Labour MP Tulip Siddiq added: "This is just so insulting to so many of my constituents who are working every hour possible and struggling to make ends meet. No wonder people think politicians are out of touch."

Speaking later to LBC, Maclean said “nothing is off the table” when it came to extending support to the public through the current crisis.

She was told that, even after £22 billion of support from central Government had been accounted for, food banks were facing increased demand and child poverty was predicted to rise by the winter.

“You will know that the Chancellor always keeps everything under review in terms of the fiscal response,” she replied.

“What we want to do is make sure we are protecting families and help them to weather the storm, and you have seen that response coming into place, you have seen it all the way through the Covid pandemic.

“Nothing is off the table and we will make sure we do everything we can to protect families.”

The Prime Minister has signalled in recent days that he could cave in to opposition demands for a windfall tax on energy giants. 

The National:

It’s reported Chancellor Rishi Sunak has told Treasury officials to examine plans for a levy on the soaring profits of oil and gas firms.

TUC general secretary Frances O’Grady, who is calling for an emergency budget, said on Monday: “Working people don’t need lectures – they need help. Millions are working flat out but are still struggling to cover the basics.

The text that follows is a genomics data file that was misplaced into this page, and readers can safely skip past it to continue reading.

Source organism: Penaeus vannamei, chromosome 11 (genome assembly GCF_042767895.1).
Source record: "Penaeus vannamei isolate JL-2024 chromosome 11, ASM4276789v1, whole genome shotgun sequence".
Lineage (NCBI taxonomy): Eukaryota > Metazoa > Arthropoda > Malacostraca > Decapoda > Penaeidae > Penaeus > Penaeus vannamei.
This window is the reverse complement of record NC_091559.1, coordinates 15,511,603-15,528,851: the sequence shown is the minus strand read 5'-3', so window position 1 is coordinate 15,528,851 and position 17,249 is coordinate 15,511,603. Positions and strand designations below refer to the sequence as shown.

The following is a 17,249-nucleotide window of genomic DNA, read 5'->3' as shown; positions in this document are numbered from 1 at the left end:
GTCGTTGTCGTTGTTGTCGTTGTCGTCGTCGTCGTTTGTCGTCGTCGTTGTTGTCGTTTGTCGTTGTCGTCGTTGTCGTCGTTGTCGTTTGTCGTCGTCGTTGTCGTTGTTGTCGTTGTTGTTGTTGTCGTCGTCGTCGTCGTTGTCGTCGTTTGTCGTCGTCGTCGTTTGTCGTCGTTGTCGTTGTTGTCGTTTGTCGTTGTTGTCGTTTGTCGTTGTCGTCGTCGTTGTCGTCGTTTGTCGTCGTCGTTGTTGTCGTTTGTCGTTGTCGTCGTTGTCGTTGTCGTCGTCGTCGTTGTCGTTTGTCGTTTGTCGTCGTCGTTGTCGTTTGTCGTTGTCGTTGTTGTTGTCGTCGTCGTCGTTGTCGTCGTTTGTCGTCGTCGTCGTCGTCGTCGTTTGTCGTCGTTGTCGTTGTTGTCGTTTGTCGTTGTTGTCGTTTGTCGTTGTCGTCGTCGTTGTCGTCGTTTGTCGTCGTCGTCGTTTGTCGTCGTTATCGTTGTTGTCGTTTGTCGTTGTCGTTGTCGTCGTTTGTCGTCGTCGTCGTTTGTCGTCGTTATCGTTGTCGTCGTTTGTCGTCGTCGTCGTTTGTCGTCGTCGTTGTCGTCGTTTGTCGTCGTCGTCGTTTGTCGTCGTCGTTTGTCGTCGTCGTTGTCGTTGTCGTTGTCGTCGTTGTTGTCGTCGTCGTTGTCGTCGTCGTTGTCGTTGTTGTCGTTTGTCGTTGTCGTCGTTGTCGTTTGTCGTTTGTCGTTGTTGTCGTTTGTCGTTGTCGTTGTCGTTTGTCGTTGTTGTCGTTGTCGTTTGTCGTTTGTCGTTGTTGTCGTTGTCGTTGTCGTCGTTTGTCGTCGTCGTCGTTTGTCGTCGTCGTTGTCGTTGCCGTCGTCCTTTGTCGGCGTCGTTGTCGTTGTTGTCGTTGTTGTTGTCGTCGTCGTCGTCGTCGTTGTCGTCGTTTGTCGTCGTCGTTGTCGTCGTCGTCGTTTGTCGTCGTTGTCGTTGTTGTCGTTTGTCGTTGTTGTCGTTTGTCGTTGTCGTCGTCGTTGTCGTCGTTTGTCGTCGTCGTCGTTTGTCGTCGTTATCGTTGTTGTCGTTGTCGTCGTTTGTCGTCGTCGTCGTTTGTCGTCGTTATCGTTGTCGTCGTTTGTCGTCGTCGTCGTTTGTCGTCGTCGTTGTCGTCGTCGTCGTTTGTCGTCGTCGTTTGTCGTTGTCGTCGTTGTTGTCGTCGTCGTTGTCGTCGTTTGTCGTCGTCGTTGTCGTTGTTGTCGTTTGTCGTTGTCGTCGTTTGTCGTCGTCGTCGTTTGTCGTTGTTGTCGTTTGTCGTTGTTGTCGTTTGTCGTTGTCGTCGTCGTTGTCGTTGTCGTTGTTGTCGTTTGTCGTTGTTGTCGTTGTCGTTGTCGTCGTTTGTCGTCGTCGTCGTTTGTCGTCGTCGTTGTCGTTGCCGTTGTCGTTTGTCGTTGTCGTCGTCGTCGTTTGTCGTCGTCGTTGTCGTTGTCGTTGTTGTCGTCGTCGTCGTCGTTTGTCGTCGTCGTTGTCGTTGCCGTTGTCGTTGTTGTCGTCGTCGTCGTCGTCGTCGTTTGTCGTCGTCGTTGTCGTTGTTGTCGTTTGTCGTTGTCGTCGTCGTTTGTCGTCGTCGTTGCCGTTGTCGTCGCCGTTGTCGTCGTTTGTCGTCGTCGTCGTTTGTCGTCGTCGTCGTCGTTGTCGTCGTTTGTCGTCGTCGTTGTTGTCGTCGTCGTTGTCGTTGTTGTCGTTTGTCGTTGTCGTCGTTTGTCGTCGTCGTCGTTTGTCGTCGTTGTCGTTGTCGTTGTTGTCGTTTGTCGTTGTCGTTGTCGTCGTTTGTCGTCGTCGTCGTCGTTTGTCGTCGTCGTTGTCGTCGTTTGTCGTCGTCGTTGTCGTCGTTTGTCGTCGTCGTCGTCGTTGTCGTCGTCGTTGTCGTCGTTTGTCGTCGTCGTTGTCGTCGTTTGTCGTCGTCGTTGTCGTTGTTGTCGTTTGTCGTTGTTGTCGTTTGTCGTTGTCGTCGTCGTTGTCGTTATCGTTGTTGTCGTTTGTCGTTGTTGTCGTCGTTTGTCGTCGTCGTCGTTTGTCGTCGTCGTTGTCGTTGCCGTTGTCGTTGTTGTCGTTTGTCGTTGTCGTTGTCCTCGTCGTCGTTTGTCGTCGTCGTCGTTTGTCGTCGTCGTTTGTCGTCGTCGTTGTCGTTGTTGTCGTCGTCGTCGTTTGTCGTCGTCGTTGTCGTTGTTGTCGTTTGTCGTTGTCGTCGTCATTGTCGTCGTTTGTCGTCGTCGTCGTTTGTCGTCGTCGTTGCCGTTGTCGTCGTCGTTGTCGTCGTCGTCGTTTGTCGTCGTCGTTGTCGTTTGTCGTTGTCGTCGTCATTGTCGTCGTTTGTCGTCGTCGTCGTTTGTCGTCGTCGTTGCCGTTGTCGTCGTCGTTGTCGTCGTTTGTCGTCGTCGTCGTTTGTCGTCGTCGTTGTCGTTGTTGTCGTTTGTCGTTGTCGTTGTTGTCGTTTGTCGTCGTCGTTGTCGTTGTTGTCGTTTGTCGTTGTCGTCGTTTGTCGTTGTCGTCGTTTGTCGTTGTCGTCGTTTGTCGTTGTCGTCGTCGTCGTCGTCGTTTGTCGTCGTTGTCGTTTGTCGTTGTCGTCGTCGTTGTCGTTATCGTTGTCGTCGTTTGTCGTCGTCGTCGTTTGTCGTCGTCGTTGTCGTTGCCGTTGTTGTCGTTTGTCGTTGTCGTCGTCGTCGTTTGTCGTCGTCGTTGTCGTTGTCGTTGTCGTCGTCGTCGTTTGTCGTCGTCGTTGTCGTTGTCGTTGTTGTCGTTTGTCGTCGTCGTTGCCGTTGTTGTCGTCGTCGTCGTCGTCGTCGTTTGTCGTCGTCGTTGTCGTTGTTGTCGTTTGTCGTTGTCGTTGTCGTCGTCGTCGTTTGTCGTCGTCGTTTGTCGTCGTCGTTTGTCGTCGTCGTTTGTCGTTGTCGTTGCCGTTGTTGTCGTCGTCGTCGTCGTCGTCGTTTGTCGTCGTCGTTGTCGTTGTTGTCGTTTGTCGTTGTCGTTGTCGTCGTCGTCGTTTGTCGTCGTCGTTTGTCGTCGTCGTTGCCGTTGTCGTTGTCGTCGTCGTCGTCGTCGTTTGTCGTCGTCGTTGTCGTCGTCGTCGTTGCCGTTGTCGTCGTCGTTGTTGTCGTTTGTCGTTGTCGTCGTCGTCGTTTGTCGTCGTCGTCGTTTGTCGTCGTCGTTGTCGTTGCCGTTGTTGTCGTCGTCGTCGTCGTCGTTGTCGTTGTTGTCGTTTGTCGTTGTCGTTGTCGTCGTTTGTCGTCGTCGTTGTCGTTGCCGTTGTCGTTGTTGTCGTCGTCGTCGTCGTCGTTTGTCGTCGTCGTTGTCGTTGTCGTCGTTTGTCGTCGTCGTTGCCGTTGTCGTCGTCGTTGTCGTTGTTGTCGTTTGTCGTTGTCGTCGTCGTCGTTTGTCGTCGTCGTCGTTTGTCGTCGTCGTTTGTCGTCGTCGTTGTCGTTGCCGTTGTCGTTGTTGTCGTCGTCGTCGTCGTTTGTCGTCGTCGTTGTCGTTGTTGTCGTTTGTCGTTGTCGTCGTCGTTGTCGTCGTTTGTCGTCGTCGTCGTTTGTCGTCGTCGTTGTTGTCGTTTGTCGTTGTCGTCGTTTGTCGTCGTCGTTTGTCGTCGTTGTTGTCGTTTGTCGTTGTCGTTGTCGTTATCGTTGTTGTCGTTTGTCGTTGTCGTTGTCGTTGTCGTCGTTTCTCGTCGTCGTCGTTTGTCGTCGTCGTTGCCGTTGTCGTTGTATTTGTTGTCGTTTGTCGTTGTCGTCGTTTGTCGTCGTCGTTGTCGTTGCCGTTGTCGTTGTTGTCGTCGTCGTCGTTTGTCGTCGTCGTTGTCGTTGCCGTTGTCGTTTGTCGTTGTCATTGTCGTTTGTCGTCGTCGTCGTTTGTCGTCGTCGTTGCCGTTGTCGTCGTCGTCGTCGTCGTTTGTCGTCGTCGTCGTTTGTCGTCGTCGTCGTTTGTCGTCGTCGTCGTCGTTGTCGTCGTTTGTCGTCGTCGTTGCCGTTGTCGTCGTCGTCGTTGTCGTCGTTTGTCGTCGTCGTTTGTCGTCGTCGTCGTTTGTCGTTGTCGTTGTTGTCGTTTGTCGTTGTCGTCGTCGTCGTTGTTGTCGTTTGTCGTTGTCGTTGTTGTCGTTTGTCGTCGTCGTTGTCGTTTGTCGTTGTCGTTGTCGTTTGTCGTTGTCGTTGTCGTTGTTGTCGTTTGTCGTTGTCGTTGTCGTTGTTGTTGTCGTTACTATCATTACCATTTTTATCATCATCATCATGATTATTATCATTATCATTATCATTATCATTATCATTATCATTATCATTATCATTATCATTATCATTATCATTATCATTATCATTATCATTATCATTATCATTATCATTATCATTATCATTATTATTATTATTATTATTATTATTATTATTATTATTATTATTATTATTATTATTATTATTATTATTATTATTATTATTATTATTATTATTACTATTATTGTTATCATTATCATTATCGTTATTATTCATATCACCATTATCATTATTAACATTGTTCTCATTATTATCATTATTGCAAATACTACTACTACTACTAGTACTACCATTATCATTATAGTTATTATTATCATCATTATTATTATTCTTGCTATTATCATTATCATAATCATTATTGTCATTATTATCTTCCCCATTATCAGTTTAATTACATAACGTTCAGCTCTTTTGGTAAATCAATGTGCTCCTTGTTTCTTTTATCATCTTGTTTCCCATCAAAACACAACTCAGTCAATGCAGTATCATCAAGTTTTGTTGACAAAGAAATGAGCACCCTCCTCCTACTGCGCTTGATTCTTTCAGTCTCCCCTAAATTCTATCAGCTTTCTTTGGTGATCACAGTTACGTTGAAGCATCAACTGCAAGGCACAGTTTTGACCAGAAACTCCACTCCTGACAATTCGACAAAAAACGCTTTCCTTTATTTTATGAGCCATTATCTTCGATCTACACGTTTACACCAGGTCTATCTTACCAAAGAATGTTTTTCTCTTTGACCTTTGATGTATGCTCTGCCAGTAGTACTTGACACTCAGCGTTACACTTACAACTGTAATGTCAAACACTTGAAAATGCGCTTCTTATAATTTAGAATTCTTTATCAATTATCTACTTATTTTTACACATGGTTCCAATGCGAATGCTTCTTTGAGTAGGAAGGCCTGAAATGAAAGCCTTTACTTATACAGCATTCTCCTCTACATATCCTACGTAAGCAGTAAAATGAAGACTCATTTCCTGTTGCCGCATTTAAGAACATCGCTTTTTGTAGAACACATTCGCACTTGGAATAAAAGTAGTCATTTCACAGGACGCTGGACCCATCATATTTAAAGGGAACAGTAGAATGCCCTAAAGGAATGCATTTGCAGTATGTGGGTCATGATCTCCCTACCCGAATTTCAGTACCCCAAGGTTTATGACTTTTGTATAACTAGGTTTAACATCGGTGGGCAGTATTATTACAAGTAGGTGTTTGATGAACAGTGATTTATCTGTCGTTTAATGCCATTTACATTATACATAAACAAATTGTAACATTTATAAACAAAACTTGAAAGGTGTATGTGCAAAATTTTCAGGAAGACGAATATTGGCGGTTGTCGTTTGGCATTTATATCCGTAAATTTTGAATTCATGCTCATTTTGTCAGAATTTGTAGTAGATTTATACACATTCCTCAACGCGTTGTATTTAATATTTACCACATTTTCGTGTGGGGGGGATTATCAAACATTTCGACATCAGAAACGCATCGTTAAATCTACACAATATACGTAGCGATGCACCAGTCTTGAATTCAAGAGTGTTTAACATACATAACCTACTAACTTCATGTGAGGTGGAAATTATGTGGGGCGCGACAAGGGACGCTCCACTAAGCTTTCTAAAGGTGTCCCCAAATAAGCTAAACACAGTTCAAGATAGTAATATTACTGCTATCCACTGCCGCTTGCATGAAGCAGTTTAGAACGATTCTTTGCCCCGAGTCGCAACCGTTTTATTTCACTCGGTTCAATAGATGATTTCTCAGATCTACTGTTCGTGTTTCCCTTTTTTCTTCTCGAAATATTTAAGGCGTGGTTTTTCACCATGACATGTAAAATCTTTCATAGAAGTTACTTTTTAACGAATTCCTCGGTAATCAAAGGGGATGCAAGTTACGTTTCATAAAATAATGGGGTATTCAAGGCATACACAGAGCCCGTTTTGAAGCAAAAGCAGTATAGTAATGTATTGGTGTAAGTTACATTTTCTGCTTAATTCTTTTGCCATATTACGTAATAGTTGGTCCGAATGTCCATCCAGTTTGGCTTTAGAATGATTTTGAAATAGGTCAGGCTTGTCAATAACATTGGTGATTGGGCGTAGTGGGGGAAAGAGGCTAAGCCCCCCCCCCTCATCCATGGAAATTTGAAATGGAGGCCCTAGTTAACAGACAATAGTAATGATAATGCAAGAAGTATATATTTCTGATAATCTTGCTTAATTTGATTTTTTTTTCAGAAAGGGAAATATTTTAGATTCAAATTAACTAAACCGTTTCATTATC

“It’s a bit rich for ministers to tell people to find better-paid work – especially when they have presided over an explosion of low-paid and insecure jobs.”

Maclean is the latest Tory minister to be accused of being out of touch over the cost of living. Last weel, Michael Gove was criticised for using "silly voices" during a BBC interview about the poverty crisis.

And earlier this month, Environment Secretary George Eustice was branded “patronising and insulting” after suggesting struggling families should shop around for “value” deals.

SNP MP Kirsty Blackman said: “With each day that passes another out of touch Tory minister shames themself by making callous comments like this in an attempt to shift the blame over the cost of living crisis to the ordinary people left suffering from it.

“This blame for this crisis lies squarely at the feet of UK Tory government who have yet to offer any meaningful action or support for families who are facing energy bills rising by 50% and their wages stagnate – it’s clear all the Tories have to offer is insults.

“People wouldn’t need to take on another job or seek better pay had the Tories accepted calls years ago to implement the Real Living Wage – instead they’ve allowed millions of people to suffer on poverty wages as levels of in-work poverty continue to soar."

She added: “As well as an introduction of the Real Living Wage we need to see a comprehensive package of measures to support households including a new child payment to tackle poverty and the turning of the paltry £250 energy support loan into a much more generous grant.

“If the Tories think this crisis will pass without significant direct government action they have their heads buried in the sand – all at the expense of the people they should be supporting.”